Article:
Thursday, May 9, 2013

Taken by TAKEN

While waiting for my own debut YA sci-fi novel, Survival Colony Nine, to come out, I've been reading as many debut YAs as I can get my greedy little hands on.  Most that I've read have been good.  But there are some I've been wanting to read more than most.

Erin Bowman's Taken falls into that category.  I'm not sure what grabbed me when I first heard about it.  Maybe it's the premise: a small town in the future where males mysteriously vanish at the age of eighteen.  Maybe it's the really cool cover.  Maybe it's that the author replies to all my tweets.

I don't know.  Whatever it is, I was really looking forward to Taken.

And now that I've read it, I'm happy to report....  It's really good.

The premise, as I said, is intriguing: in the town of Claysoot, there are no adult males, because all boys disappear in a bright beam of light on the day of their eighteenth birthdays.  This disappearance, which the townspeople call "The Heist," is completely unexplained--because once you're Heisted, you're gone for good.  The story begins as seventeen-year-old Gray Weathersby awaits the Heist of his older brother Blaine.  Once Blaine is gone, further unexplained events lead Gray to climb the wall surrounding Claysoot in search of answers.  No one's ever come back from climbing the wall.  But maybe Gray will be different....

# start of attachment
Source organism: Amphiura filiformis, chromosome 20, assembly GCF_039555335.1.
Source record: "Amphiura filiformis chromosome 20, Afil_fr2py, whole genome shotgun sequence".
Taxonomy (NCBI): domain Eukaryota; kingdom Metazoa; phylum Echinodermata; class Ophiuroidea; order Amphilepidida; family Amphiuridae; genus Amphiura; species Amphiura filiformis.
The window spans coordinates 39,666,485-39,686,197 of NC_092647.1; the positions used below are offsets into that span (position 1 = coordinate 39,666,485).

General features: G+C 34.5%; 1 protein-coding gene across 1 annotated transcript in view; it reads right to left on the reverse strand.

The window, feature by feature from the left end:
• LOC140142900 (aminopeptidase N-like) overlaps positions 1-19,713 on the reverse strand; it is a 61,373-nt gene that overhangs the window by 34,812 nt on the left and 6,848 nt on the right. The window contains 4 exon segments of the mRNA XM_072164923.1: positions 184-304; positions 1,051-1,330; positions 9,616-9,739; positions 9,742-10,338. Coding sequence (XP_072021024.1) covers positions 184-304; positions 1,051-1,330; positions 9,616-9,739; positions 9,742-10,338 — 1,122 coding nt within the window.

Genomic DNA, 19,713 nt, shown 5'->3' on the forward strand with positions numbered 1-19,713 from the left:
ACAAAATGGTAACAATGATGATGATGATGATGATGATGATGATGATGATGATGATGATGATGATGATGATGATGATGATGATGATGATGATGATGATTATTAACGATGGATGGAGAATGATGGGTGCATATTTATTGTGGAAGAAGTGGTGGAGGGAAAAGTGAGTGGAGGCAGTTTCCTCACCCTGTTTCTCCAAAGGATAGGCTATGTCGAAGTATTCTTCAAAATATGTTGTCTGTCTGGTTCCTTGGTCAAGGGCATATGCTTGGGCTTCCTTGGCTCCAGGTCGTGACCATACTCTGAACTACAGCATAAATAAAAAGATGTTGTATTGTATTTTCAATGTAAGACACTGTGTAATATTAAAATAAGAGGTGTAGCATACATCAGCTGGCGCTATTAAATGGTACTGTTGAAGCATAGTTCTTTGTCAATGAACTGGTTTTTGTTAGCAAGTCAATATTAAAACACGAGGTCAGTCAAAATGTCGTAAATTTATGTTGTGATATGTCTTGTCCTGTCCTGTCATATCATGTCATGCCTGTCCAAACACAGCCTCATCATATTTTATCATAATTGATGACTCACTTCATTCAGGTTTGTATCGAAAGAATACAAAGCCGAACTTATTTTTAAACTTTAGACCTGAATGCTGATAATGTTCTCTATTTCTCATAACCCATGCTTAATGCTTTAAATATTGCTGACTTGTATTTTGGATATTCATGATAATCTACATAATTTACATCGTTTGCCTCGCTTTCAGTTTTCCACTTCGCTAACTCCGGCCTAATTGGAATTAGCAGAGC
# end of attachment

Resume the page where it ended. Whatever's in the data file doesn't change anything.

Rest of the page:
Well, of course he'll be different, or there'd be no story.  I'm not going to give anything else away, but suffice it to say he makes it over the wall and discovers a lot of really wild stuff.

Taken is impressive in a number of ways.  The writing is crisp and clean, the characters are well rendered, the pace is fast (a bit too fast; Gray's impulsiveness sometimes seems excessive), and the world is suitably original.  At first I thought it was rather derivative of The Hunger Games--the Heist seemed reminiscent of the Reaping, while the main character, Gray, is a feisty hunter who favors the bow and arrow and whose relationship with his sibling is central to the plot--but Bowman takes the story in new and surprising directions.  The revelation of the mystery behind the Heist wasn't quite as awesome as I'd hoped it would be, but it was awesome enough.  Especially for a debut, Taken was good stuff.

And even better, I get to meet Bowman in a few weeks at a Young Adult authors tour.  I can purchase my autographed copy, talk a little shop, and thank her in person for her book--and for replying to all my tweets.

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